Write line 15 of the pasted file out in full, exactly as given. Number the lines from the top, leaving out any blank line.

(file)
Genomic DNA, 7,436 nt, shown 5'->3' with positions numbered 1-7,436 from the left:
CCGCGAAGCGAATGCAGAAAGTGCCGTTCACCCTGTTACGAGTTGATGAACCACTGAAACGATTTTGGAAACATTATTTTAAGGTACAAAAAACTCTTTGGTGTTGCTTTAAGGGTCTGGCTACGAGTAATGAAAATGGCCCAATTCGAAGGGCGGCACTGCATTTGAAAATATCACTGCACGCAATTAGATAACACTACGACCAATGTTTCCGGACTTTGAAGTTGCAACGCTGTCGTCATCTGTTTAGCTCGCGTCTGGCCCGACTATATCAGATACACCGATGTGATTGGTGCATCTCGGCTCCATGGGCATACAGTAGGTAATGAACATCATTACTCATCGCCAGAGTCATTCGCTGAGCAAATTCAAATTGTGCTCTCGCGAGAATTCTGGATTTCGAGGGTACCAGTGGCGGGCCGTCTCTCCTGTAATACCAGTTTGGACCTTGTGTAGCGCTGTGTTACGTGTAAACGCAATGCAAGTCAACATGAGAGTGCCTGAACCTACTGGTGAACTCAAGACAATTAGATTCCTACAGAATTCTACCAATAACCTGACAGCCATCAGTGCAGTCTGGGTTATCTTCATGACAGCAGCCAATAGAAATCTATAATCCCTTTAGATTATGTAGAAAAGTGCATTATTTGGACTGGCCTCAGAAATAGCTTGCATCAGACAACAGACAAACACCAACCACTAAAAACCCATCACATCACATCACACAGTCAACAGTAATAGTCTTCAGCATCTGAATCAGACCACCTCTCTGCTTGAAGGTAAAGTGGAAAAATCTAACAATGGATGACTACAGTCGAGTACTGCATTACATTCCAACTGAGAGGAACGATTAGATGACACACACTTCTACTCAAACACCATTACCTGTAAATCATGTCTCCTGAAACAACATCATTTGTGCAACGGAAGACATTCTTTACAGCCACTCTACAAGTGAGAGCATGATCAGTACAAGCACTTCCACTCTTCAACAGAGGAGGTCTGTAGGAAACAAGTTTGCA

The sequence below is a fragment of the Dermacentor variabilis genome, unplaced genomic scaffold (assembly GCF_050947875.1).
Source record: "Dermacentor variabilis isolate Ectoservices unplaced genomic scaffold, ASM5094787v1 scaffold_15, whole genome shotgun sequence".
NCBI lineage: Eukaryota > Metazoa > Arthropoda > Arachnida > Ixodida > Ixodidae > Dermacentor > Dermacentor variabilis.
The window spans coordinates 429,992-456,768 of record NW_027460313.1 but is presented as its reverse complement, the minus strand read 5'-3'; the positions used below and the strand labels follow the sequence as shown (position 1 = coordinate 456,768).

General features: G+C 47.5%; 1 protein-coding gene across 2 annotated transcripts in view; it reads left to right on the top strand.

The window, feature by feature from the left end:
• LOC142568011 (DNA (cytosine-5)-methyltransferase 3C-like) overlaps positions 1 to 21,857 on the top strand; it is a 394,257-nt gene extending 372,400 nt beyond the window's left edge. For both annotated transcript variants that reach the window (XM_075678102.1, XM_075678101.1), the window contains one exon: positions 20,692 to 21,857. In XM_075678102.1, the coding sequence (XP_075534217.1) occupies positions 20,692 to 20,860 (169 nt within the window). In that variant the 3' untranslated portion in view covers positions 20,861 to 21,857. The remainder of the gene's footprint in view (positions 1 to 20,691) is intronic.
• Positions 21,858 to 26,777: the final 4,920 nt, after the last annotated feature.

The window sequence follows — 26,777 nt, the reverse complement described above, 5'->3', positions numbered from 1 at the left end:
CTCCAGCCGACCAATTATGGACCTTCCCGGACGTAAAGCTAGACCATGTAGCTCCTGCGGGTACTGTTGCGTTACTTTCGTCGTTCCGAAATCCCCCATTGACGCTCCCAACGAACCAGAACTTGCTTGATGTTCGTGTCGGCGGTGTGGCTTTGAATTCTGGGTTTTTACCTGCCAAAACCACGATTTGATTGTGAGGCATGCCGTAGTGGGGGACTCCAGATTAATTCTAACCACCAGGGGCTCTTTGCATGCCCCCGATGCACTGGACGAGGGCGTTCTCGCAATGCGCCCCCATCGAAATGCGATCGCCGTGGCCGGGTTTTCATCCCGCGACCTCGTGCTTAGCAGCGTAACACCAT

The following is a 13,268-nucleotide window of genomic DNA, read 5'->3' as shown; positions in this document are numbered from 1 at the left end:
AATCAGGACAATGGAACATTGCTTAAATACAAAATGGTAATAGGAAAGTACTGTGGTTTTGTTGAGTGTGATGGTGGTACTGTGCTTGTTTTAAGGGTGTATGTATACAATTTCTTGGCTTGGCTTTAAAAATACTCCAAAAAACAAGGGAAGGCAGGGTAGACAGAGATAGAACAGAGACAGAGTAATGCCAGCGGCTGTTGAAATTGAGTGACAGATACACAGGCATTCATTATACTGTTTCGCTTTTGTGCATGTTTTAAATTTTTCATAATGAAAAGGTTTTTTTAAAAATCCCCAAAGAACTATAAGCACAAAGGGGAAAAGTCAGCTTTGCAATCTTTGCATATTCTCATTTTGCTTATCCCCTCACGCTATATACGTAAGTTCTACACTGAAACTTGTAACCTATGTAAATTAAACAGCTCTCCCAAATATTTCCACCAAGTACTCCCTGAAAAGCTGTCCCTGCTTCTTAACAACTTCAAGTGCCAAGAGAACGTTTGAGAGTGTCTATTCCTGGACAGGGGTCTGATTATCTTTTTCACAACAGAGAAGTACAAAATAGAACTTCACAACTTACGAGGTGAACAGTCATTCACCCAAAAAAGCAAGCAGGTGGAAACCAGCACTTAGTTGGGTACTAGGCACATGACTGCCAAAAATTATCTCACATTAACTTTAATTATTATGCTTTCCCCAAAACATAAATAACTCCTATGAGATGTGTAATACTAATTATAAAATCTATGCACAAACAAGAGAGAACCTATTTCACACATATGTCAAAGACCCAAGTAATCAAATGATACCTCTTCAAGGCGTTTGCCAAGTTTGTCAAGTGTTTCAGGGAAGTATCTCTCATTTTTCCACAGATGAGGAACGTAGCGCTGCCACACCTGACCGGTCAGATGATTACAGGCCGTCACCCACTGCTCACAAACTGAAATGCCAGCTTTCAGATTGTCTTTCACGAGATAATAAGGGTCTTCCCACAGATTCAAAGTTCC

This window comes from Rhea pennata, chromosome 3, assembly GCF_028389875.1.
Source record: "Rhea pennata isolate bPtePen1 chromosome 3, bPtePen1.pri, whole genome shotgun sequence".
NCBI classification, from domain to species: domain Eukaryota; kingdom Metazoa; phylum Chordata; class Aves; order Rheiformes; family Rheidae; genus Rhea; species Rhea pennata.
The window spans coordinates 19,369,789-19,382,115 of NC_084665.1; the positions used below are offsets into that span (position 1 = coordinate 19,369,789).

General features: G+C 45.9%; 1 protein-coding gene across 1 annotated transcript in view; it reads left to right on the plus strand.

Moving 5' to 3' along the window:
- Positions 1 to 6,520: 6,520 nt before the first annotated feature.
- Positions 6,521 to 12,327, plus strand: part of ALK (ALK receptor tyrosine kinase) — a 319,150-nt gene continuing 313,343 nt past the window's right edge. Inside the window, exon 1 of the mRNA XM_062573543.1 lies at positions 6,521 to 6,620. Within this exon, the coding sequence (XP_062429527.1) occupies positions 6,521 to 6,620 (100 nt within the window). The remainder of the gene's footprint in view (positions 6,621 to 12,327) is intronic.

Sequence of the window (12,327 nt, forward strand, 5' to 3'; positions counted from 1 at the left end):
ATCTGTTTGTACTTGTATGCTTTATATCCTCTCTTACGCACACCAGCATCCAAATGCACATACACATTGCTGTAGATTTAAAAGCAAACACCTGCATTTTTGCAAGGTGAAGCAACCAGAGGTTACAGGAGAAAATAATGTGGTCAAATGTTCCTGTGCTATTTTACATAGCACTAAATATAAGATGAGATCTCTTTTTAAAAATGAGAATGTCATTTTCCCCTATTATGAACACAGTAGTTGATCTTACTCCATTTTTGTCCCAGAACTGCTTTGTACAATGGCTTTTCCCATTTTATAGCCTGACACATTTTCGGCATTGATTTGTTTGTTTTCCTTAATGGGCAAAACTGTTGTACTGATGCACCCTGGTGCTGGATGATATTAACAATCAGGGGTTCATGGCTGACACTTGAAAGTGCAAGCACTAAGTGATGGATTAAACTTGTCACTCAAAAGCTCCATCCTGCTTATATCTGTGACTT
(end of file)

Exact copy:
This window comes from Rhea pennata, chromosome 3, assembly GCF_028389875.1.